The programme allowed me to develop both my technical skills and my soft skills which were instrumental in landing me my current job. I am now a Senior Financial Analyst for Johnson & Johnson and was introduced to my current company through the programme’s Capstone project.
Having an alumni community that I can tap into is important to me. The network I’ve built thus far has been a huge support in my post-MBA life. The programme is quite rigorous and the city can be a huge distraction, so it’s essential to find the right balance between studying and enjoying all that Edinburgh has to offer. Make sure to take advantage of all the opportunities the school provides for development outside of the classroom – the multiple clubs, volunteering opportunities, projects, guest lecturers, and career services.
Tim Puddy, Masters in International Human Resource Management
Prior to moving to Edinburgh I completed a BA in Management from the University of York. During the course of the degree I spent a placement year working at the Pharmaceutical Company GlaxoSmithKline. I worked within the Human Resource Development team concerning their future leader programmes.
I went back to study as I enjoy the stimulating and liberating environment available in academia, and wanted to pursue my interest in HRM. Edinburgh University is an elite university, but more specifically, the Business School provided a route to CIPD accreditation which is key in HRM careers. Being by definition an international programme, the IHRM cohort is also very international and therefore we get so many new perspectives on issues. We have been taught about crucial areas of HRM as well as having particular focuses on the issues an international context brings. These concepts were reinforced during a class trip to Helsinki.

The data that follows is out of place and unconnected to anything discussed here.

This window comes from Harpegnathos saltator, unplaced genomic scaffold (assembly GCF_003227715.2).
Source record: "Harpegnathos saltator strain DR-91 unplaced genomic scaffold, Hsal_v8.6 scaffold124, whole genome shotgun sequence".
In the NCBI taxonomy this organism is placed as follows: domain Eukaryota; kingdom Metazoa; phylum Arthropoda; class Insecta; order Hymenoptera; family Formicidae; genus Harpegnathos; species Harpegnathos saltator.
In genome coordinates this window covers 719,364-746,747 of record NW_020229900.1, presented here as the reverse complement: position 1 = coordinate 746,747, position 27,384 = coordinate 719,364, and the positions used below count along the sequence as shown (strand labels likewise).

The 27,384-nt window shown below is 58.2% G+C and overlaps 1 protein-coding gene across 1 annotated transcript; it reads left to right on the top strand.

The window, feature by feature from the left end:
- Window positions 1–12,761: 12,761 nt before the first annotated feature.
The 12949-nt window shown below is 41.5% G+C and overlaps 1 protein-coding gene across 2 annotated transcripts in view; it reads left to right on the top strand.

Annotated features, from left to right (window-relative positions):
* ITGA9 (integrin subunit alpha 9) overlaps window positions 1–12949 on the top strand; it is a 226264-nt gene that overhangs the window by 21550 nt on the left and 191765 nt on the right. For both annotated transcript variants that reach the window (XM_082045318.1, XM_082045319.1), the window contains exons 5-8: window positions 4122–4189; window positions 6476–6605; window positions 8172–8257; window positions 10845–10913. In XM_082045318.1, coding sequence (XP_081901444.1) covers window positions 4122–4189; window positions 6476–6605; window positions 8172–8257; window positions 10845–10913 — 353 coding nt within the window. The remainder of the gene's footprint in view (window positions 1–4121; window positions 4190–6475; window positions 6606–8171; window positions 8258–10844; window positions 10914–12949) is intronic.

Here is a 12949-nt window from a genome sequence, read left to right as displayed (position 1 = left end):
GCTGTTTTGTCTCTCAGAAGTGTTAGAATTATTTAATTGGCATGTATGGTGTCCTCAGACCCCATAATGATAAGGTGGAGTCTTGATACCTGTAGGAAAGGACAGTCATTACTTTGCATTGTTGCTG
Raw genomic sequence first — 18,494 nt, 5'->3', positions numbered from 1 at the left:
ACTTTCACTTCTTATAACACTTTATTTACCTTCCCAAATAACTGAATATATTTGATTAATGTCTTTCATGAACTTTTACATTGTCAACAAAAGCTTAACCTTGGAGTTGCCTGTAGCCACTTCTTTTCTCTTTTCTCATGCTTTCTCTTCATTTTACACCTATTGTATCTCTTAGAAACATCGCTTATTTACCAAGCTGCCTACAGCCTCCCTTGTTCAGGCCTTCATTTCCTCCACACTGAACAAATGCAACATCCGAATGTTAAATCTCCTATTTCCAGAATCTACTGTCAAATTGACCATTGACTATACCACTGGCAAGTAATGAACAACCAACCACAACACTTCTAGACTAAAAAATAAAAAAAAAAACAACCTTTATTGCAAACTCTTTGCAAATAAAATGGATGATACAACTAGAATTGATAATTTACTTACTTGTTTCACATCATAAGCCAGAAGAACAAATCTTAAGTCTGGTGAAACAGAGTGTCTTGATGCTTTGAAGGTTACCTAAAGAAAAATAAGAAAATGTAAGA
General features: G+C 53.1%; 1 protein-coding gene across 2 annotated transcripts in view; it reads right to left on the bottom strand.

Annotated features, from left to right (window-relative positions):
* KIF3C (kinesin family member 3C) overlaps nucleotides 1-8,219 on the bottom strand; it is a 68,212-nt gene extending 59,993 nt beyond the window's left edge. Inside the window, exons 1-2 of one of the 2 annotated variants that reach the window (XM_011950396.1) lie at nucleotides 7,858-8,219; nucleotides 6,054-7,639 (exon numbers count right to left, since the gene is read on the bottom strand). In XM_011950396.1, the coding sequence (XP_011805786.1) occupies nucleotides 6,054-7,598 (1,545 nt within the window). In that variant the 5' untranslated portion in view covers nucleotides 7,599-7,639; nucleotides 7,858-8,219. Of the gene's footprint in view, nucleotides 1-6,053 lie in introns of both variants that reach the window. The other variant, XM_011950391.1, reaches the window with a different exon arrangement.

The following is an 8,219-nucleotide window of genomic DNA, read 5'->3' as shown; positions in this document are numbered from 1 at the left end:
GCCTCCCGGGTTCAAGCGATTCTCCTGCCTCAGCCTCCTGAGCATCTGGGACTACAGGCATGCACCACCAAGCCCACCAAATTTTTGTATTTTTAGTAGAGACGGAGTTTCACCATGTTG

The CIPD accreditation is hugely important, but to have a deep theoretical background in topical HR issues is even more so. The Reward Management module in particular has helped me get a job in this area as I will be working in reward management for Virgin Money. I will also be maintaining links with the health sector.
Edinburgh itself is beautiful, vibrant and quaint all at the same time. It is also walkable which is very important to me. I love a good view, and Edinburgh is spoilt with these! Of course its culture and arts scene aren’t too far behind. The city will, I am sure, hold a special place in everyone’s memories so keeping in touch is crucial personally as well as professionally. I encourage new students to make the most of what Scotland and the Business School have to offer.